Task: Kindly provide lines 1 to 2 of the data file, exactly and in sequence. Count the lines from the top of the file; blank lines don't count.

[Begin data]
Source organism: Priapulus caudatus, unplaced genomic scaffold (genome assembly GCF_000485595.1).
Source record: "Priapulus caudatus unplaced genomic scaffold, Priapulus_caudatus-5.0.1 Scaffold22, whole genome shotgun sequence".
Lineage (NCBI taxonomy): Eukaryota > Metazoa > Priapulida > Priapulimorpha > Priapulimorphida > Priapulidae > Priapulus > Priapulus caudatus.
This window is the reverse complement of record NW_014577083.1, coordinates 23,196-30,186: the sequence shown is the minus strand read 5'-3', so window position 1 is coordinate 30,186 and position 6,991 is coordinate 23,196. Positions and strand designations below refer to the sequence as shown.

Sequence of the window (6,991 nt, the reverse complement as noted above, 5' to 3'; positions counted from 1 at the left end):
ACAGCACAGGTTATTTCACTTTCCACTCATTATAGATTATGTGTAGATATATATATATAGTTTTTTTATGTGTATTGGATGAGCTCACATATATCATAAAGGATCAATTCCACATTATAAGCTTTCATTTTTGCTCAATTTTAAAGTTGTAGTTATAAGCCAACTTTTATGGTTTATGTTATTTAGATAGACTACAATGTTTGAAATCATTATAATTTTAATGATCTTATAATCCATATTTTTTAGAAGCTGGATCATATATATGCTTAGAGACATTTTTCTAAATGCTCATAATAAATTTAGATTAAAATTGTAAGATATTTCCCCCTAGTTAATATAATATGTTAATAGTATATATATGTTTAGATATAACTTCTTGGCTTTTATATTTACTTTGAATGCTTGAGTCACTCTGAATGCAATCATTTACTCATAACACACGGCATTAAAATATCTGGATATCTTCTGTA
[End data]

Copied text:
Source organism: Priapulus caudatus, unplaced genomic scaffold (genome assembly GCF_000485595.1).
Source record: "Priapulus caudatus unplaced genomic scaffold, Priapulus_caudatus-5.0.1 Scaffold22, whole genome shotgun sequence".